AO 8:04, Jul/Aug 2005
The Venus Tablets
One strand of evidence allowing scholars to date ancient Mesopotamian kings is provided by the so-called Venus Tablets.
The 9-inch-high fragment at right was excavated at the Assyrian site of Nineveh in 1850 by the British explorer Austen Henry Layard. Although the tablet dates to the seventh century B.C., its cuneiform text refers to the Old Babylonian king Ammisaduqa (1646–1626 B.C.), who reigned about a century after Hammurabi (1792–1750 B.C.). Thus scholars believe that the Nineveh tablet—along with several other identical tablets that have also been found—is a copy of a tablet originally produced a thousand years earlier.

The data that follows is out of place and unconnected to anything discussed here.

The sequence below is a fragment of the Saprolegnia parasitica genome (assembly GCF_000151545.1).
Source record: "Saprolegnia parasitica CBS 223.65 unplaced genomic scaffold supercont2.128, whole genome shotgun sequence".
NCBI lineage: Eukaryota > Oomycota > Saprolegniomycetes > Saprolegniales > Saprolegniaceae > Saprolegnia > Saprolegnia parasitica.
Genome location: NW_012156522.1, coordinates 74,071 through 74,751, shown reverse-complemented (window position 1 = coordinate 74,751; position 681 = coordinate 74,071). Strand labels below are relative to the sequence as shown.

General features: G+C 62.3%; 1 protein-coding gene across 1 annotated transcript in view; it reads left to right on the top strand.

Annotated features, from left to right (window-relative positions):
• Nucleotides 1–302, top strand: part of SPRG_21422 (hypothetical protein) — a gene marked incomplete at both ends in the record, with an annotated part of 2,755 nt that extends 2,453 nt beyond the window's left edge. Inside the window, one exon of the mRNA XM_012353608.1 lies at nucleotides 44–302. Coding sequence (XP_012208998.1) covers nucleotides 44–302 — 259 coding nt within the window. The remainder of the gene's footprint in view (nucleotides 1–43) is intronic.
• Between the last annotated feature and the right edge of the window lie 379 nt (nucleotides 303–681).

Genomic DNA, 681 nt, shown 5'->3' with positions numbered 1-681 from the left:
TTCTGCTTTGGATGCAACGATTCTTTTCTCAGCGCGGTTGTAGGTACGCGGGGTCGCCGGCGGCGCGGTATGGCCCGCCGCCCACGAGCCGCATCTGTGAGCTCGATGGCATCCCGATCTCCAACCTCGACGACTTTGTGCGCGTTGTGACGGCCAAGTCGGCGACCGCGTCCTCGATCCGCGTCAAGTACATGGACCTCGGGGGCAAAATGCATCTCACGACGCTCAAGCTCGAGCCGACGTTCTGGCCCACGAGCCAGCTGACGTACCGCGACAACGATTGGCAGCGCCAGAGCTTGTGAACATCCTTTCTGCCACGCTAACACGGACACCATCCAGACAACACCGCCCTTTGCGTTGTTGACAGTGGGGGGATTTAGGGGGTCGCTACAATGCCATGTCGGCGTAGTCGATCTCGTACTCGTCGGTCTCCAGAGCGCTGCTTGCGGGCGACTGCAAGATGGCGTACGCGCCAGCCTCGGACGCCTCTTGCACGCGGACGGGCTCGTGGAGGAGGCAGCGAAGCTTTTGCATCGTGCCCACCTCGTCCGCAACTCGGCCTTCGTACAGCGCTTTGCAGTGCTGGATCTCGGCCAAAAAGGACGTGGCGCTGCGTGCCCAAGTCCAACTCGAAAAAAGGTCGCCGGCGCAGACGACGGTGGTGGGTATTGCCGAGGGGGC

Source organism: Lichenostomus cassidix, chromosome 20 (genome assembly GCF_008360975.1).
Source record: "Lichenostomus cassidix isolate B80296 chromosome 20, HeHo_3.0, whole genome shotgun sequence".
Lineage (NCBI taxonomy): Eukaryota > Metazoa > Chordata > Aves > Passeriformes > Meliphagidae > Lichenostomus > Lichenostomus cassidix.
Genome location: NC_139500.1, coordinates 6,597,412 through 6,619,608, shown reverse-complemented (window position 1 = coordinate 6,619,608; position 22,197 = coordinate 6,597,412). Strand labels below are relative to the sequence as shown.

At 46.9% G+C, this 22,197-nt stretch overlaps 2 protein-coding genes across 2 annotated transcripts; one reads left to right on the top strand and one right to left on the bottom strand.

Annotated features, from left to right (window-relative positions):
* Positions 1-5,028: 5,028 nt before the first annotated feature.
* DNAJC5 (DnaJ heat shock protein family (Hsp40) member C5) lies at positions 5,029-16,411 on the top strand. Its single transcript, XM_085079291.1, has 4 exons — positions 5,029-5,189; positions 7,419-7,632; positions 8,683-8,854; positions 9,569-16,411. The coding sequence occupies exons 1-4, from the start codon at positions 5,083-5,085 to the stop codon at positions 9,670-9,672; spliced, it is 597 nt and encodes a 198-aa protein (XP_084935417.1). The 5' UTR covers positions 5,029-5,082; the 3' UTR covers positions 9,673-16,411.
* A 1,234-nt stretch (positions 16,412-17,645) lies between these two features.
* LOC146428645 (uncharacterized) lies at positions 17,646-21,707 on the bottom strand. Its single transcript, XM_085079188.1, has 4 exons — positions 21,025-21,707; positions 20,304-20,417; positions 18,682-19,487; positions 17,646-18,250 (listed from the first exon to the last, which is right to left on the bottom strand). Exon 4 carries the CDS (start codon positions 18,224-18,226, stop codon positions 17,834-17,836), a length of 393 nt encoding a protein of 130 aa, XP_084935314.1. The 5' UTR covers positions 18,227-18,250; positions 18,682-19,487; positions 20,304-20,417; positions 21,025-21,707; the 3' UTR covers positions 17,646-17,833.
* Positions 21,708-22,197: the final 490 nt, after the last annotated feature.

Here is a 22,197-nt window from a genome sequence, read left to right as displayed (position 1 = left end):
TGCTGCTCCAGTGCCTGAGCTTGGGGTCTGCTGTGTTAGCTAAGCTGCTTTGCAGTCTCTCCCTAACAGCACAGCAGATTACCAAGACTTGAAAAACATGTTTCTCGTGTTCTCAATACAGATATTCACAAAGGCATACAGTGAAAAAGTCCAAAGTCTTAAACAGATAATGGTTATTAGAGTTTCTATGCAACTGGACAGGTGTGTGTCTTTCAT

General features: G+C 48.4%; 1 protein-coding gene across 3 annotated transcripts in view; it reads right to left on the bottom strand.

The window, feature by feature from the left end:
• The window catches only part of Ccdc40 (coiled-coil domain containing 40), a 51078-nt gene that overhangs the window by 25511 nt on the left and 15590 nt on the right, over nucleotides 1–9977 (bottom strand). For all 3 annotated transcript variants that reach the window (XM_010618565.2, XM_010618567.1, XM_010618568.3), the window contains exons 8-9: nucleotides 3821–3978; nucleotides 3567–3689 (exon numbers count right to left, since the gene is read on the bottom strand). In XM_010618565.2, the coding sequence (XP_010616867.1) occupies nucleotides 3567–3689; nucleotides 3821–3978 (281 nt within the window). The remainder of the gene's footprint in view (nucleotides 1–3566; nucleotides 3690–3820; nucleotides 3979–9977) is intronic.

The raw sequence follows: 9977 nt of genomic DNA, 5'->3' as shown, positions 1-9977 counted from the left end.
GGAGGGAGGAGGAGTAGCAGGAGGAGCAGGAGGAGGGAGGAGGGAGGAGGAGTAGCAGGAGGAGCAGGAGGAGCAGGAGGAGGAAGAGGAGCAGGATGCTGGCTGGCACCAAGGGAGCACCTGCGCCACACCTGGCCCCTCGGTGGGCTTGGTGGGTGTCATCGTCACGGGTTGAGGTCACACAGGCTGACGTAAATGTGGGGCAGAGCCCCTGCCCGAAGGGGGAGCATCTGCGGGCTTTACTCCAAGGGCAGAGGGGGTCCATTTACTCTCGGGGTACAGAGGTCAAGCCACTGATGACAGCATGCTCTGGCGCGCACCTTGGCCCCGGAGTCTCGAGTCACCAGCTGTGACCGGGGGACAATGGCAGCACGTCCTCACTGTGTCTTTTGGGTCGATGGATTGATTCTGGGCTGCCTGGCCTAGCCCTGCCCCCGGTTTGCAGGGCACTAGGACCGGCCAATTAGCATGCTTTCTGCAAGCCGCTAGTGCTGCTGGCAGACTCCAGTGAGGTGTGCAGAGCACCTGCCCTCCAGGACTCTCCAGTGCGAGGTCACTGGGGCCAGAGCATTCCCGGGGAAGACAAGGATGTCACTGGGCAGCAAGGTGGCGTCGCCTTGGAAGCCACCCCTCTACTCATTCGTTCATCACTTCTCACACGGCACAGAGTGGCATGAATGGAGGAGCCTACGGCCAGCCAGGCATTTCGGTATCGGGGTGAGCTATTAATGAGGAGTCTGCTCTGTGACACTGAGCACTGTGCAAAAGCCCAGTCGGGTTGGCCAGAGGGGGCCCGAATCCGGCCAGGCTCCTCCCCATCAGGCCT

These tablets are called the Venus Tablets because they record observations of the risings and settings of the planet Venus (as both morning and …